Most hormonal birth control methods work by releasing hormones that stop ovulation. So if you're using the Pill, the ring, the patch, the shot, or the implant — you're not actually ovulating each month (yay, no babies). But your ovaries are also responsible for producing testosterone, which is thought to be involved in your sex drive, says Minkin.
Plus, the estrogen in birth control can increase sex hormone-binding globulin (SHBG), which binds testosterone so that there's less of it circulating in the body, says Gunter. A 2006 study in the Journal of Sexual Medicine found that birth control pill users had four times the amount of SHBG than women who had never used the Pill. So that might play a role, too.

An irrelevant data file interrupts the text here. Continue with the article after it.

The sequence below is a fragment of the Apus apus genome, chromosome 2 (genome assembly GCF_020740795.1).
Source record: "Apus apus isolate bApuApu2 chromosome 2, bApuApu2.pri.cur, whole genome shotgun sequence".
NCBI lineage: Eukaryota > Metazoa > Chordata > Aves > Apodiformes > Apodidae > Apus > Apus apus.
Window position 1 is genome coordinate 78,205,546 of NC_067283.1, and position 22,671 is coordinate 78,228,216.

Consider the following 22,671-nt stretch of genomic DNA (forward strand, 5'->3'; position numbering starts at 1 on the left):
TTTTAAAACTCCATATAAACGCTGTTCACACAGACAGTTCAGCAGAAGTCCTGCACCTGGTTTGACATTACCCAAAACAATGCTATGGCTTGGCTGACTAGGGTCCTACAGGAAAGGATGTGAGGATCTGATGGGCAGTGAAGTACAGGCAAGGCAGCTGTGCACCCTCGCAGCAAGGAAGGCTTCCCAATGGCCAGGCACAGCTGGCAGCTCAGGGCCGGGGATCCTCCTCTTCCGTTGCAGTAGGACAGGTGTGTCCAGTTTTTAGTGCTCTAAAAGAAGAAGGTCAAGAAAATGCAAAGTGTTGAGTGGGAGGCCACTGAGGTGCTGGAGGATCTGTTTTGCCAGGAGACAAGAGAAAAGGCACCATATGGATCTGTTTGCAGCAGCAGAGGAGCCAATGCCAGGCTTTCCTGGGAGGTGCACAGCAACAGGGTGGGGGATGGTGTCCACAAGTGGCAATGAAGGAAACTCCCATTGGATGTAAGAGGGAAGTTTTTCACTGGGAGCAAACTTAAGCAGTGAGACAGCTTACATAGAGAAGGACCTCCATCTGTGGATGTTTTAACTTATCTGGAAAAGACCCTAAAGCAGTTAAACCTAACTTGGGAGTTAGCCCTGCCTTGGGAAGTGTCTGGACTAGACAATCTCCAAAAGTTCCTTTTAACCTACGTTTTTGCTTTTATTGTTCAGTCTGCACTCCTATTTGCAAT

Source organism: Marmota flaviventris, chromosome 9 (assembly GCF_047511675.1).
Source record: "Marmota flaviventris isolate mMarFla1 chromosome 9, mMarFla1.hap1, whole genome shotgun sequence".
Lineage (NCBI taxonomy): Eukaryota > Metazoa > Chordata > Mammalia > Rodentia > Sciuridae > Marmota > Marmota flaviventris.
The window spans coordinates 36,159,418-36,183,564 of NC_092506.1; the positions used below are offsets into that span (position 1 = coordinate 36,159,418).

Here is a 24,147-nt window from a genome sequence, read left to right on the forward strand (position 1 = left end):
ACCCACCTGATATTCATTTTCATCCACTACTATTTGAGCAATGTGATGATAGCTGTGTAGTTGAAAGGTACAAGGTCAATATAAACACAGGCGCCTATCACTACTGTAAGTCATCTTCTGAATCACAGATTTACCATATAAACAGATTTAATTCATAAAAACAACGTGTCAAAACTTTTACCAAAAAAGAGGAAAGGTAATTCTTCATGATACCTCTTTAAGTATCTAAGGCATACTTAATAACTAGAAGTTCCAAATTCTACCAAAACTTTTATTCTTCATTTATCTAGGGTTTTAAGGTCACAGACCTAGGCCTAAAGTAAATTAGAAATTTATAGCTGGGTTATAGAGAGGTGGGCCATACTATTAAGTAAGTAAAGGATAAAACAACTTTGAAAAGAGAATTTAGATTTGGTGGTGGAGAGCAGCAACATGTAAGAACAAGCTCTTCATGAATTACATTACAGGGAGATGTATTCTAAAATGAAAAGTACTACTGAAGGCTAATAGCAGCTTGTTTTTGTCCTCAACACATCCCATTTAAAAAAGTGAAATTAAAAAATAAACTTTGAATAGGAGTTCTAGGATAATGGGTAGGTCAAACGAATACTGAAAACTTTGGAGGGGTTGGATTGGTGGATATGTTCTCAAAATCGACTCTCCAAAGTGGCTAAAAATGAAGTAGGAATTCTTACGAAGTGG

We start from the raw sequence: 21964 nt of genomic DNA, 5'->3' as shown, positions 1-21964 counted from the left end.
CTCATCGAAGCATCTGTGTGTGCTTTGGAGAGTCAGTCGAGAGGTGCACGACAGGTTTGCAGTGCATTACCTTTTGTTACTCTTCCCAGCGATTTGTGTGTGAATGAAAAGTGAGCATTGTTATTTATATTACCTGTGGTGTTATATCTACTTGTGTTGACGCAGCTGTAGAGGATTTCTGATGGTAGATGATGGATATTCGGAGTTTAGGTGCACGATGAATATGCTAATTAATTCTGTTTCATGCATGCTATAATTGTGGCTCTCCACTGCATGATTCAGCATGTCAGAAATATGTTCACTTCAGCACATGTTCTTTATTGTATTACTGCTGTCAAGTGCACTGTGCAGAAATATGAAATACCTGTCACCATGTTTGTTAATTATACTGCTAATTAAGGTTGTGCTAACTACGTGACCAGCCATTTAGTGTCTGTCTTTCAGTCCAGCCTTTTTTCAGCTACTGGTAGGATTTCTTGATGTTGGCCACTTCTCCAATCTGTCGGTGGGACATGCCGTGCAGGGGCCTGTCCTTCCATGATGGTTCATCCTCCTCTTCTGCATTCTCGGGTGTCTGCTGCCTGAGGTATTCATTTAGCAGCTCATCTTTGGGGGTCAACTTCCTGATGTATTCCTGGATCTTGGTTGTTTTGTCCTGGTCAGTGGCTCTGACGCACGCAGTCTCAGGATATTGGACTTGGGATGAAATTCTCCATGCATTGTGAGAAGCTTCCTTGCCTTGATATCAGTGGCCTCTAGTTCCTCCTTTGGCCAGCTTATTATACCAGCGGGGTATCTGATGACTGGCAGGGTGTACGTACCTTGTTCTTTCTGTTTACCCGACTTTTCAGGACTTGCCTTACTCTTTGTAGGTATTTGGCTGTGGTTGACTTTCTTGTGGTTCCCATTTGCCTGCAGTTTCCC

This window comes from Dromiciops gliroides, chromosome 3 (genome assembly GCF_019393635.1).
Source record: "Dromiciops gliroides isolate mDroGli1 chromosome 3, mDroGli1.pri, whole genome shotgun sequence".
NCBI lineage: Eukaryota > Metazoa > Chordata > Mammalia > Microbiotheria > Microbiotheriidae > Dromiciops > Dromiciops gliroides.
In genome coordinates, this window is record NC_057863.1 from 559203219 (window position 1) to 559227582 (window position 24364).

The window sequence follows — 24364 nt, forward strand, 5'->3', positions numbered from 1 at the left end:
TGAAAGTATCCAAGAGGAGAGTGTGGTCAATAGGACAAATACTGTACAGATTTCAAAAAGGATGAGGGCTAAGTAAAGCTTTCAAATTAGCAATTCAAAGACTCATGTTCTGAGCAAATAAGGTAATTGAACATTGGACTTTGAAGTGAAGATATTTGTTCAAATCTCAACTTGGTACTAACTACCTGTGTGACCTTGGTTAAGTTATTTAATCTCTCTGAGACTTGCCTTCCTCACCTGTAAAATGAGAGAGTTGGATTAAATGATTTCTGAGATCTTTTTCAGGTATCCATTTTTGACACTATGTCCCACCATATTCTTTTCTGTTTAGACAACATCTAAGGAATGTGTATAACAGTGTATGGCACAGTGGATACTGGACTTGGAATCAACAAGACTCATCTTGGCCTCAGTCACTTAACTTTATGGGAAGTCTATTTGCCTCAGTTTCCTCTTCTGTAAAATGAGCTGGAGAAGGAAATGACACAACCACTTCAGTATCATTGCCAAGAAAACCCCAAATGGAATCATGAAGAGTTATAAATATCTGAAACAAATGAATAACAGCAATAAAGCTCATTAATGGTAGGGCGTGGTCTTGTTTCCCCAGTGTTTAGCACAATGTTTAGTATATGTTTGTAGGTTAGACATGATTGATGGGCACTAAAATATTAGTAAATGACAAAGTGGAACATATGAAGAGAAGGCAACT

Finally, shutting down ovulation means you won't get those mid-cycle spikes in testosterone that some women blame for being really horny when they're ovulating. Instead, birth control makes your hormone levels stay relatively stable all month long. Not everyone feels those highs and lows throughout their cycle to begin with, but if you used to be sex-crazed around ovulation before you started birth control, you might miss that once you're on it.